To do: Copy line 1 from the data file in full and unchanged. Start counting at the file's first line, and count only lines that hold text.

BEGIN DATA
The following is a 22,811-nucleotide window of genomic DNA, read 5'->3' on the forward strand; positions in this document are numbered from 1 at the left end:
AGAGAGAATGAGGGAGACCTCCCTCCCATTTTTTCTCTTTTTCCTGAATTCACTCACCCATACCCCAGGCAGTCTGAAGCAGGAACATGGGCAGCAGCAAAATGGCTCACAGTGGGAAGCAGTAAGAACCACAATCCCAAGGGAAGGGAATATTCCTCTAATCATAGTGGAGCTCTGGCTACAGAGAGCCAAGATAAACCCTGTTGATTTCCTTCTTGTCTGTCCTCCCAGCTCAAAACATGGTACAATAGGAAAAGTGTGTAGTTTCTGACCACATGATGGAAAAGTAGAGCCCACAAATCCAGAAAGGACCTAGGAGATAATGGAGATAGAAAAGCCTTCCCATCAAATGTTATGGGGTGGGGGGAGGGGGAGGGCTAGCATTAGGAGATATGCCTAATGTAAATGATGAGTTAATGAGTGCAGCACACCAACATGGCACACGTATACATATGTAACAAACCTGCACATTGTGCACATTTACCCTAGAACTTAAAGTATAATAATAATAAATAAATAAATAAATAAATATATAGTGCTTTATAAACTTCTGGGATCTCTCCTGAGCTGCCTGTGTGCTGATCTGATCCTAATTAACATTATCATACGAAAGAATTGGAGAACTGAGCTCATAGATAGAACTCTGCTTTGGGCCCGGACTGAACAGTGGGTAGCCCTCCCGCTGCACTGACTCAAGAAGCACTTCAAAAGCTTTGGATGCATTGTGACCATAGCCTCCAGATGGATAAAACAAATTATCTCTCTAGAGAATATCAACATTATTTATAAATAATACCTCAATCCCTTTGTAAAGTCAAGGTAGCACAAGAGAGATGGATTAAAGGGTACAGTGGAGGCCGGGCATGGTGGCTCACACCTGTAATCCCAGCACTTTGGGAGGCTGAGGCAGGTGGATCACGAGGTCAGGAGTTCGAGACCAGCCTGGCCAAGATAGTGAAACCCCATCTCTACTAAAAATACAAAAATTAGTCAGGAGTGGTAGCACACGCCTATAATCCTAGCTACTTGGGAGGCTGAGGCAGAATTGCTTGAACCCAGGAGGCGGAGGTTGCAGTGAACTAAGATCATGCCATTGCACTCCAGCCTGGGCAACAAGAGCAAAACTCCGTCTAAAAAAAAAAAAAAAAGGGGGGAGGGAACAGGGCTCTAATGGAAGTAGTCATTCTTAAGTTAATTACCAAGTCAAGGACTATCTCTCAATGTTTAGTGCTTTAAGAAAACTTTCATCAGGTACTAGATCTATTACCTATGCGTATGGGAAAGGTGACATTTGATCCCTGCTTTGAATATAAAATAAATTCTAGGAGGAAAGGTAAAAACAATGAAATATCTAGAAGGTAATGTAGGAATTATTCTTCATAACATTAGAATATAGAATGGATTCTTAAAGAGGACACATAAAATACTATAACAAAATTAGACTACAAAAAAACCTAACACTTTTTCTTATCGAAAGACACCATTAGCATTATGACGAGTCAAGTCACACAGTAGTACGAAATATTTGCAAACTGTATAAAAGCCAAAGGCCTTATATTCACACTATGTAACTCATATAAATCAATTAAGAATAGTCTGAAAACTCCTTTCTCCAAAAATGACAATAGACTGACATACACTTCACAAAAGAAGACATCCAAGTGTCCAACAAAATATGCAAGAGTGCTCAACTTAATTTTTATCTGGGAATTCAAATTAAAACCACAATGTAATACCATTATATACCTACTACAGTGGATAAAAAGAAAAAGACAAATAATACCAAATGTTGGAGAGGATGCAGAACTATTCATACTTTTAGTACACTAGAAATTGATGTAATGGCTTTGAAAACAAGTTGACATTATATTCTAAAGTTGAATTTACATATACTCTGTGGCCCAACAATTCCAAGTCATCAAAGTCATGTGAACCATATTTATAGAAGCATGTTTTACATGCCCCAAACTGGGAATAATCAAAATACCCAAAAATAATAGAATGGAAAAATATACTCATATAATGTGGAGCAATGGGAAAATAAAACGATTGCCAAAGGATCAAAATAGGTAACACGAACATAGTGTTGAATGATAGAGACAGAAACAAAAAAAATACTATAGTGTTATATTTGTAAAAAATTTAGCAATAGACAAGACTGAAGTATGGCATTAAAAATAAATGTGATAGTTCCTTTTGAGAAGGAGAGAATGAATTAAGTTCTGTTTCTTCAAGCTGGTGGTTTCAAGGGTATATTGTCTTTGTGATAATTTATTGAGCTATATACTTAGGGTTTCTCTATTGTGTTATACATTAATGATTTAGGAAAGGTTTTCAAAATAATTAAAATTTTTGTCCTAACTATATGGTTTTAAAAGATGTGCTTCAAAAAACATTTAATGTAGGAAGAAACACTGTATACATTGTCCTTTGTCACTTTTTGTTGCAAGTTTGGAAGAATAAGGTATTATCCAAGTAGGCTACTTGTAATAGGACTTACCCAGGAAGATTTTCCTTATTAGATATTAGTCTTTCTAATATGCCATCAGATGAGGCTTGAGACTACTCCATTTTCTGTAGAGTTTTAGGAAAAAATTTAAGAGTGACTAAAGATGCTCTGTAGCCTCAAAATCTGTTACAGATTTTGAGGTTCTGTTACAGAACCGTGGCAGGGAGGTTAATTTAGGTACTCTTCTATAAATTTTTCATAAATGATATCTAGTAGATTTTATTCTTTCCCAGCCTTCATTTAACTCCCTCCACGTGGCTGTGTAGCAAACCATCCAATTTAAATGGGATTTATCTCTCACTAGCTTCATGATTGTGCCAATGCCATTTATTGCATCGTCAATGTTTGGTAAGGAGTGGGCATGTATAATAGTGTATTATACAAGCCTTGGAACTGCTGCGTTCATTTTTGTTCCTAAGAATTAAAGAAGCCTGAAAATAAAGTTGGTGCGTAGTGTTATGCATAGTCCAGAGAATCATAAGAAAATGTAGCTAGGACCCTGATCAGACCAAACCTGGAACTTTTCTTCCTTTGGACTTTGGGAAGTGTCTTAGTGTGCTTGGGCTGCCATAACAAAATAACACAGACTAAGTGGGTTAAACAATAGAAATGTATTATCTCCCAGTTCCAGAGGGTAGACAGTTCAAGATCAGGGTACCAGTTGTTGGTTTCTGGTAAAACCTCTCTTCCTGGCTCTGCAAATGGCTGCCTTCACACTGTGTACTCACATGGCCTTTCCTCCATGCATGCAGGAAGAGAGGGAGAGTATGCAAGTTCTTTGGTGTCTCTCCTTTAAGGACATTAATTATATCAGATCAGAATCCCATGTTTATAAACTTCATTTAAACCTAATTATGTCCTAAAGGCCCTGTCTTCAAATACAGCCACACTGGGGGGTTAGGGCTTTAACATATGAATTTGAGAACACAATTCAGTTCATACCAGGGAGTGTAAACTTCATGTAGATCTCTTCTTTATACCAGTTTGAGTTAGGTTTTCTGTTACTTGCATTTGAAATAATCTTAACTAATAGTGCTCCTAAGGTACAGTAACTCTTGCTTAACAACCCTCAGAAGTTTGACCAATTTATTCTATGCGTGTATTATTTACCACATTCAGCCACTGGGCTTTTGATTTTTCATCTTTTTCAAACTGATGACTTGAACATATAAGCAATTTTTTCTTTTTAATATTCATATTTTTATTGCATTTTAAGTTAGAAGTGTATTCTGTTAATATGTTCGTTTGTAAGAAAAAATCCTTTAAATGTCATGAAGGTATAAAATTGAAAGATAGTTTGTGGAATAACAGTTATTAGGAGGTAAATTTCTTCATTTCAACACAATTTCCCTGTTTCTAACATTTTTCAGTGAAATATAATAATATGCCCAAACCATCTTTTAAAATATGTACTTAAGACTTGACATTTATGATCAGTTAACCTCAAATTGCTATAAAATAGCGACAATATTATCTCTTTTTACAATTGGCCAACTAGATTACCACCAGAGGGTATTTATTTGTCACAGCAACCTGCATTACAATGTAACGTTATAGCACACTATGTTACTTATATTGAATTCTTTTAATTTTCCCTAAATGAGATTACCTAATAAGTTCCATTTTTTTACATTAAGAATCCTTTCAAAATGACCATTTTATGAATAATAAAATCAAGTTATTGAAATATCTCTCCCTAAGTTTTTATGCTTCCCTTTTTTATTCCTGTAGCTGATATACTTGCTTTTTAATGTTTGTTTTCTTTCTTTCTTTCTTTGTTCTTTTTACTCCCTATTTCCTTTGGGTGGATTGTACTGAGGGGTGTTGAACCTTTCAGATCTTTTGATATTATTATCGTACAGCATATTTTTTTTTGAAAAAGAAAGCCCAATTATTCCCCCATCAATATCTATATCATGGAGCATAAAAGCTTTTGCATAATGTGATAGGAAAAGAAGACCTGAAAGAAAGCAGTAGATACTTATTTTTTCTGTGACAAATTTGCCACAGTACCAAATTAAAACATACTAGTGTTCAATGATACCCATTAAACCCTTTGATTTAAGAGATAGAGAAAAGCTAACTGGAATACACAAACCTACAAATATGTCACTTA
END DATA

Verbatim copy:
The following is a 22,811-nucleotide window of genomic DNA, read 5'->3' on the forward strand; positions in this document are numbered from 1 at the left end: